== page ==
Two down . . .

It was only in April that we reported on the case of Margot Kaessmann, who had resigned as Presiding Bishop of the Evangelische Kirche in Deutschland – the Evangelical Church in Germany – having driven through a red light in Hanover whilst three times over the legal limit. Shocking, then, to have to record that, hard on her heels, comes the case of Maria Jepsen, the Bishop of Hamburg – the world’s first female Lutheran bishop – who has resigned amid criticism of her handling of a sex abuse case. Apparently, she denies having known before May this year about a priest in the town of Ahrensburg who reportedly sexually abused boys and girls in the 1980s. ‘My credibility has been put in question,’ she said, adding, ‘Consequently, I feel that I am no longer able to spread the good word, as I vowed to do at my ordination.’ (Odd, isn’t it, that it should be a woman bishop who has to resign in such circumstances? 30DAYS had always understood that episcopal failure to act on abuse cases was a strictly male disease.)

Own goal

It was probably the YouTube footage that sealed the fate of Dutch Catholic priest Fr Paul Vlaar. There he was, vested in an orange chasuble, with choir – sorry, music group – in bright orange shirts, with servers with the national flag of the Netherlands painted on their faces, with footballs and a goal, to say nothing of a kickabout during Mass – all in the interests of ensuring that Netherlands won the World Cup. Enter the spoilsport Bishop of Haarlem, Jozef Punt, who took the not entirely unreasonable view that Fr Vlaar had not paid sufficient respect to the sacred nature of the Eucharist and had caused ‘outrage’ in the Netherlands and beyond. He ordered Fr Vlaar to enter ‘a period of reflection’ and suspended him from his duties, so presumably he now thinks that the upload to YouTube was a BIG mistake. Stop Press: The Netherlands lost the World Cup Final 1 : 0 to Spain.

News from Fantasy Island

‘Even in the Church of England, which now has women priests and is close to accepting women as bishops, the hatred and vilification are shocking. At last weekend’s meeting of the General Synod, some women priests were spat at.’ Thus wrote Mary Ann Sieghart in that once-great newspaper The Independent. Some rather questions arise: ‘Some women priests were spat at’: How many? By whom? Interesting, isn’t it, that these accusations surface again and again, but such foul abuse never, ever seems to take place in front of reliable witnesses and that the identities of the perpetrators are never, ever disclosed? That will probably be because such behaviour is a figment of someone’s fevered imagination. There was abuse a-plenty to be found in York, of course, but it was as usual confined to the debating chamber and aimed solely at those who have what our opponents euphemistically like to call ‘difficulties’ with the ordination of women.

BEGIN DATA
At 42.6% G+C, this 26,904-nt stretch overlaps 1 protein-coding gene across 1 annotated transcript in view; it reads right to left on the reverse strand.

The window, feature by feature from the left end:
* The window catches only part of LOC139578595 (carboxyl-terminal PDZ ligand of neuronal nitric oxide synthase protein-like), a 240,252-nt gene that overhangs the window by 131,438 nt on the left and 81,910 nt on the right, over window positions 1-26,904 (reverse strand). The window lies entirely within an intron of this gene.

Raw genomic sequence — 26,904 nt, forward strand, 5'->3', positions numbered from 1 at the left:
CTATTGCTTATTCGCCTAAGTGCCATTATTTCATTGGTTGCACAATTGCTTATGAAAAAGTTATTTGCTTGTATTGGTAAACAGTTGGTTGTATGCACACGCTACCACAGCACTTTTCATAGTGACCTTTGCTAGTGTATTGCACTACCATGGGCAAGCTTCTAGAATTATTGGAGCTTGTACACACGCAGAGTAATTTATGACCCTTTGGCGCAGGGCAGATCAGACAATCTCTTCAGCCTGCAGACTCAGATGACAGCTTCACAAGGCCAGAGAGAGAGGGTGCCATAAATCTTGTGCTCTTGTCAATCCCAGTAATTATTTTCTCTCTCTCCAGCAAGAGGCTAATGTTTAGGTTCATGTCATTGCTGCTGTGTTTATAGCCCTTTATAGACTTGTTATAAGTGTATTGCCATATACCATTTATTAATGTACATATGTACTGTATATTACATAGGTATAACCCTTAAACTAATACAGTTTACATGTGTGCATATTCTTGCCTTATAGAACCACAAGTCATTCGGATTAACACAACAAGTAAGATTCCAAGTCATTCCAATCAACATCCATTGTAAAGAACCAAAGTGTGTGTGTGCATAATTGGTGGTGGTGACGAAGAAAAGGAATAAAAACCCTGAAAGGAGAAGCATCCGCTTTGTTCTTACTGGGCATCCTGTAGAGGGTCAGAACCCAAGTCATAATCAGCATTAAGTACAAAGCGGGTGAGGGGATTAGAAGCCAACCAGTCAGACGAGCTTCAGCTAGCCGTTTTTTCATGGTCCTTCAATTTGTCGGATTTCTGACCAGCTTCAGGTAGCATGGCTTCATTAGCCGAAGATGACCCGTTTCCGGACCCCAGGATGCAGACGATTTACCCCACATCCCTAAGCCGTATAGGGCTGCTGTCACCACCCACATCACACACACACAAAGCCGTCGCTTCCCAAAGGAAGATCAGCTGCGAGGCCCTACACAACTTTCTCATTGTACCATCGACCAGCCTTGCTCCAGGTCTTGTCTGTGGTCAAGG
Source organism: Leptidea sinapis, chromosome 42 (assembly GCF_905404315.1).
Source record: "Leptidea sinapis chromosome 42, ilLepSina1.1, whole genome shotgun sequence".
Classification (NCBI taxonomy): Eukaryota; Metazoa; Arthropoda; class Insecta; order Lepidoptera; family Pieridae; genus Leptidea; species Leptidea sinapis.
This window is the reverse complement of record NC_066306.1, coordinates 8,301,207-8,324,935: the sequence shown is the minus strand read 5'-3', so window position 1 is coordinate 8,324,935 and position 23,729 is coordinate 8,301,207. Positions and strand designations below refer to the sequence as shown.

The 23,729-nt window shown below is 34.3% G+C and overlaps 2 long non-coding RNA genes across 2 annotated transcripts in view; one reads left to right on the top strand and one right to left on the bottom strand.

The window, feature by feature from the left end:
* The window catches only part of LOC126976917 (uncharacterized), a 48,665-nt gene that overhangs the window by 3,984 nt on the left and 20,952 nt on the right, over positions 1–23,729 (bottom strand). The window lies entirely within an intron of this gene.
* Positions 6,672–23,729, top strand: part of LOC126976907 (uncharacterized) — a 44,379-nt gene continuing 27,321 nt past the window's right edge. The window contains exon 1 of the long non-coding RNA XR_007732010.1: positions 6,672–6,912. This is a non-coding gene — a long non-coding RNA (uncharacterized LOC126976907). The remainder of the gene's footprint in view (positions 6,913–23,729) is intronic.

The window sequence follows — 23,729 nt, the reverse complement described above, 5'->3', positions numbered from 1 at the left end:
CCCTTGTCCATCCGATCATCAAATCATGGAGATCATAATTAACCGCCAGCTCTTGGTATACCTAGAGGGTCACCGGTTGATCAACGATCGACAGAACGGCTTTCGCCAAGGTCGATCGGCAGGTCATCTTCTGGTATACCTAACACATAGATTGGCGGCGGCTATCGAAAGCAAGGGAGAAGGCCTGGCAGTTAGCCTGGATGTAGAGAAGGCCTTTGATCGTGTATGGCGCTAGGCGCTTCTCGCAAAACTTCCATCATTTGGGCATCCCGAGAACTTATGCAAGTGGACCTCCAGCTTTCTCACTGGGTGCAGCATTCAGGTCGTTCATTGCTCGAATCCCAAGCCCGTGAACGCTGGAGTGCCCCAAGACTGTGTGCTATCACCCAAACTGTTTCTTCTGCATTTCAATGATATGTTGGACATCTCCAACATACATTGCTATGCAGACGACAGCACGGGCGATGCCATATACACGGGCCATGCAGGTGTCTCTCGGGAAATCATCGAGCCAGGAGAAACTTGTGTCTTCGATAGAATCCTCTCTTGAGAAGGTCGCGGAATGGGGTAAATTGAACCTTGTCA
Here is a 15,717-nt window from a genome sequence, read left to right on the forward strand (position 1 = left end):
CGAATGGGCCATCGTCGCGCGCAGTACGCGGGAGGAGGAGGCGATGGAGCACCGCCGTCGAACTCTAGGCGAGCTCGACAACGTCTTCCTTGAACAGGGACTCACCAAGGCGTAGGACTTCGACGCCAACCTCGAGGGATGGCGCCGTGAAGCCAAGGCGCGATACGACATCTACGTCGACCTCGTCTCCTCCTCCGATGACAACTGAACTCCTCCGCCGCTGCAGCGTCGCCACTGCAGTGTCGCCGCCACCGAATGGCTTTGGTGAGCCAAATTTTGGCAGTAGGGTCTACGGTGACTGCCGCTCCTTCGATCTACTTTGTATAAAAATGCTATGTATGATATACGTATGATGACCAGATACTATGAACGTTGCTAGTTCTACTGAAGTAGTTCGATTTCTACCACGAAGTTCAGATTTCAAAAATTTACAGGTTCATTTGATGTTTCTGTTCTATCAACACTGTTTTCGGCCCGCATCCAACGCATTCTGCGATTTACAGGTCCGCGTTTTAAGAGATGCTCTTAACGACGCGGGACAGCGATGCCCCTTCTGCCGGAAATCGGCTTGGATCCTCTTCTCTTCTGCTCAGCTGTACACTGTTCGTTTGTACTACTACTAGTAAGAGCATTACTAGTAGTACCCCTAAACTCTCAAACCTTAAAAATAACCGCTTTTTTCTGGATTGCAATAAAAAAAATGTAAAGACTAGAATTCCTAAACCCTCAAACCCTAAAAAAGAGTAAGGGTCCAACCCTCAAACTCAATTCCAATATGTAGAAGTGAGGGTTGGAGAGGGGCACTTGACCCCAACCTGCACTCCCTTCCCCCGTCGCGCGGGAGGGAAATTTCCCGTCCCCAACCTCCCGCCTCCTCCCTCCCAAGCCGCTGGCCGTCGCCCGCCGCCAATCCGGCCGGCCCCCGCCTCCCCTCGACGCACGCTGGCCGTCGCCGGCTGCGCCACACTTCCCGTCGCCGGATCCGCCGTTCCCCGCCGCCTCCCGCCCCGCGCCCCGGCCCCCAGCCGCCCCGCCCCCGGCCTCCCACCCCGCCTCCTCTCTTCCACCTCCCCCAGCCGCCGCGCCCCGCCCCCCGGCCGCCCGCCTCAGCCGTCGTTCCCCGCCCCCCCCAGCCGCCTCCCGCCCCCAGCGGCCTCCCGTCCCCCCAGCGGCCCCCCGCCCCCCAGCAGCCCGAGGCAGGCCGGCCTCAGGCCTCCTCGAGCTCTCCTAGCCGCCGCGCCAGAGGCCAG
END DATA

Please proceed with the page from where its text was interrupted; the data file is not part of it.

‘N.T. Wright is more of a propagandist for fundamentalism than he is a New Testament scholar, albeit he has the capacity to use heavily perfumed and sophisticated language to preserve the illusion of scholarship’ writes Bishop Jack Spong in a recent email to the worldwide members of his fan club. We’re confident that the Bishop of Durham will cope admirably with mindless insults from that particular quarter, reminiscent as it is of the old line about being savaged by a dead sheep, with which Dennis Healey so memorably put down Sir Geoffrey Howe back in 1978. And, whatever else it does, it sure as hell tells us more about Jack Spong than it does about Tom Wright!

For your prayers . . .

30DAys is much taken with The Electronic Rosary, produced in Italy by the PREX Company. According to the blurb, this nifty, portable little gadget recites the Rosary, using a female voice (naturally) and has a chorus of voices which respond; the user simply has to select the day of the week and the appropriate mysteries materialise. Apparently, you can just listen to it – as an aid to meditation – or you can join in! (Or, presumably, you can switch it on and then nip round to The Bull for a swift half whilst it gets on with your devotions for you.)

Neuroanatomic News

The question on few people’s lips right now will be ‘Could it be that Michelangelo hid an anatomy lesson in the Sistine Chapel frescoes painted by him?’ The answer is yes (if new research is to be believed), according to of India – one of the sub-continent’s largest and most successful internet presences. Apparently, the artist concealed an image of the human brainstem in a panel showing God at the beginning of Creation, according to an article in the May issue of Neurosurgery, the official journal of the Congress of Neurological Surgeons: ‘We propose that Michelangelo, a deeply religious man and an accomplished anatomist, intended to enhance the meaning of this iconographically critical panel and possibly document his anatomic accomplishments by concealing this sophisticated neuroanatomic rendering within the image of God,’ write medical illustrator Ian Suk and neurosurgeon Rafael Tamargo, of The Johns Hopkins School of Medicine, Baltimore.

Ah! Baltimore. That makes it all much clearer . . . .

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